Sunday, October 20, 2013
Concert review: Country singer Kacey Musgraves performs first headlining gig at State Fair of Texas
While her lyrics definitely aren’t traditional, her country-pop-rock bares the slick imprint of Nashville.
FAIR PARK American songwriters who grow up in the boonies tend to romanticize small towns just like John Mellencamp did. But Kacey Musgraves isn’t falling for that trap.
The rising country star from Mineola in East Texas peeled back the small-town façade Friday night at the State Fair of Texas and sang about the ennui and narrow-mindedness that often come with living in the sticks.
“If you ain’t got two kids by 21 you’re probably gonna die alone/At least that’s what tradition told you,” Musgraves sang in “Merry Go ‘Round,” a hit from this year’s Same Trailer Different Park CD. In “Trailer Song,” she sang in the voice of a lonely alcoholic driven half-insane by a nosy trailer-park neighbor. In “It Is What It Is,” she dissected a small-town romance with a machete: “Maybe I love you/Maybe I’m just kind of bored.”
Musgraves did offer kind words about Mineola (population 4,515) and thanked her family and friends for making the 80-mile drive to the concert. But like her lyrics, even her pleasantries came laced with sarcasm: “It’s good to be back in the land of big hair and fried food,” she said with a smile.
A songwriter since age 9, the 25-year-old singer eventually left Texas for Nashville, where she appeared on Nashville Star and scored a major label contract. While her lyrics definitely aren’t traditional, her country-pop-rock bares the slick imprint of Nashville, and she and her five-man band came off as sterile at times Friday.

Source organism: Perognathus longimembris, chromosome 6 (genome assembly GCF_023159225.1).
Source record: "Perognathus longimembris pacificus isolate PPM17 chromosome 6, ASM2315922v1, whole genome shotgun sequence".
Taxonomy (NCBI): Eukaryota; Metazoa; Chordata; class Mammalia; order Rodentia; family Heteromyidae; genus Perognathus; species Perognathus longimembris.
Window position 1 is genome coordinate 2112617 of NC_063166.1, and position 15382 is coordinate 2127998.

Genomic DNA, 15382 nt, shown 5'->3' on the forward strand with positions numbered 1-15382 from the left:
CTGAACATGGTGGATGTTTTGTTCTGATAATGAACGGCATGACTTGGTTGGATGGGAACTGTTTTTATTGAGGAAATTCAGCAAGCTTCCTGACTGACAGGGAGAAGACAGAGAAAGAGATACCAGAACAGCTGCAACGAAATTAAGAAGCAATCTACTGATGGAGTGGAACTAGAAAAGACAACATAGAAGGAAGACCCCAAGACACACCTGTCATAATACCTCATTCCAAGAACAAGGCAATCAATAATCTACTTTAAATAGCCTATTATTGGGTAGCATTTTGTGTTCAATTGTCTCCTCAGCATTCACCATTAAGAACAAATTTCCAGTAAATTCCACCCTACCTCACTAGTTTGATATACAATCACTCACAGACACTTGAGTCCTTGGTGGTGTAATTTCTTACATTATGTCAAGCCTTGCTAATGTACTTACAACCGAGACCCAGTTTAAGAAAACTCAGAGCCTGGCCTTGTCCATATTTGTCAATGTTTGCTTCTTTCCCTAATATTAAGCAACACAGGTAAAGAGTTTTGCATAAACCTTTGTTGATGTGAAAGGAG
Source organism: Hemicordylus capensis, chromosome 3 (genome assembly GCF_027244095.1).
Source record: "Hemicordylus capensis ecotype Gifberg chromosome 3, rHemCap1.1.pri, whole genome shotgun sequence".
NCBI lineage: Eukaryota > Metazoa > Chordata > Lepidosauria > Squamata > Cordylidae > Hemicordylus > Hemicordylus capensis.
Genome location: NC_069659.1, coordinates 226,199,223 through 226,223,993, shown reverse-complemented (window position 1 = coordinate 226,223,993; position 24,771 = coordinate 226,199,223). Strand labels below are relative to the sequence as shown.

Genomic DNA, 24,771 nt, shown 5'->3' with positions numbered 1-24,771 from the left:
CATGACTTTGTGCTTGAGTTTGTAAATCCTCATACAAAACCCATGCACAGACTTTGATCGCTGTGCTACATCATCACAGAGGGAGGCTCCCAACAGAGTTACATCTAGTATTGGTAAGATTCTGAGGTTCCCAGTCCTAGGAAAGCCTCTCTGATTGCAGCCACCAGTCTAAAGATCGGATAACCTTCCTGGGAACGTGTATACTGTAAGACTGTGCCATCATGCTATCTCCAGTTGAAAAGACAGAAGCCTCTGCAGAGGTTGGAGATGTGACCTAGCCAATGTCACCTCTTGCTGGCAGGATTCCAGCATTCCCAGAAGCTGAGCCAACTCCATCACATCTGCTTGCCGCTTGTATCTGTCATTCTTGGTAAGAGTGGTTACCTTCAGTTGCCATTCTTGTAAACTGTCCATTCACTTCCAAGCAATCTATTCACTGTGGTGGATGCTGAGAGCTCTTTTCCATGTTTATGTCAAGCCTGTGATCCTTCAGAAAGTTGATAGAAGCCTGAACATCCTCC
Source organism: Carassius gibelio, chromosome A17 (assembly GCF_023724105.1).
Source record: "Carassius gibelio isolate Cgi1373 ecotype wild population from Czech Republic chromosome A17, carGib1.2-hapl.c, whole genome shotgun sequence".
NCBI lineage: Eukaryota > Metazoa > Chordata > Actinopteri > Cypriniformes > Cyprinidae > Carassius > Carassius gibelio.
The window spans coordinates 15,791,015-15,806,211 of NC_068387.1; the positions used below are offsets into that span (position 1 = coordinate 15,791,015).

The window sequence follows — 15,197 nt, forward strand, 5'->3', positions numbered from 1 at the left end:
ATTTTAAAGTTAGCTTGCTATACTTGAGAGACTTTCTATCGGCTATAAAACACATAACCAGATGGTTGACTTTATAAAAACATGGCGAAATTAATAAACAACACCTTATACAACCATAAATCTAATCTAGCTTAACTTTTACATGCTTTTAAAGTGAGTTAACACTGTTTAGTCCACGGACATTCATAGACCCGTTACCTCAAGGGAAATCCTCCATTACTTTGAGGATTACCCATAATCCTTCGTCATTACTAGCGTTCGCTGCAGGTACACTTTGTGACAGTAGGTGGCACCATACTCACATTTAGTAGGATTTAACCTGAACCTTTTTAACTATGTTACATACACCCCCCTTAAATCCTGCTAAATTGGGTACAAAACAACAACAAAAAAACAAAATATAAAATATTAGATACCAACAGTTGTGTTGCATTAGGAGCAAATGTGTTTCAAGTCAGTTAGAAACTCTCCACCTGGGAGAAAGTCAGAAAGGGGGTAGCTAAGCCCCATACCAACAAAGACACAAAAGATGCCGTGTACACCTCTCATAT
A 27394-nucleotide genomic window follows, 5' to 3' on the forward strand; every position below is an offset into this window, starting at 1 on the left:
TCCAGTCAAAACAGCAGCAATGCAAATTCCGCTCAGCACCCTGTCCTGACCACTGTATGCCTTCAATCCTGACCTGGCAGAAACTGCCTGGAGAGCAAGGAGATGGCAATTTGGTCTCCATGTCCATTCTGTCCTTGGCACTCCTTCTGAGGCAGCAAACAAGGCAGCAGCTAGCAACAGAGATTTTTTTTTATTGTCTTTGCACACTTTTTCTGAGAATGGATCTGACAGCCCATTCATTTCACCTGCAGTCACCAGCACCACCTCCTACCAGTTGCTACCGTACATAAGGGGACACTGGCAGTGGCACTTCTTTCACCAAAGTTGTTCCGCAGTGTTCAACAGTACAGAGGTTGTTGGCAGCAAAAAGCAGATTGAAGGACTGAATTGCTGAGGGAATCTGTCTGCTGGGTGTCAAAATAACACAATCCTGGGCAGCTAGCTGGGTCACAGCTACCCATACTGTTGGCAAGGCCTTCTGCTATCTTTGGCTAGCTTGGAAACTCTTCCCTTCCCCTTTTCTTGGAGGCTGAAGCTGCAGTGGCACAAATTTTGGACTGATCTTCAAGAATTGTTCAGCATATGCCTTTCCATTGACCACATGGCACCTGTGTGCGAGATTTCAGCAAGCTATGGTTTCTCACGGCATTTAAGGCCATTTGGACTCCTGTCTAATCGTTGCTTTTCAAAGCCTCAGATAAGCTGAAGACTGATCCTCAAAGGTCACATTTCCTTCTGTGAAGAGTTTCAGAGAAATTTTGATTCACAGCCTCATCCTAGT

Even though she picked an intriguing batch of songs to cover -- Weezer’s “Island in the Sun,” Bob Marley’s “Three Little Birds,” the Cardigans’ “Lovefool” -- her by-the-book versions were strictly karaoke. She found better results transforming “I Put a Spell on You” into a surreal country ballad, and the show gained steam when she whipped out “Mama’s Broken Heart” – country’s answer to Alanis Morissette’s “You Oughta Know” – and “Follow Your Arrow,” an un-country-like hurrah for smoking weed and being gay.
Bold tunes like those have earned her tons of acclaim, even in staid old Nashville, where she’s up for six Country Music Awards on November 6, including best album, song and new artist.
But as far as she’s come, Musgraves is in no hurry to forget her past -- even the humiliating parts. On her first night ever headlining the fair’s main stage, all she could talk about was her gig here years ago when she followed a corny dog eating contest.
“The stage was gross!” she said, laughing and sounding nostalgic.
Thor Christensen is a Dallas writer and critic.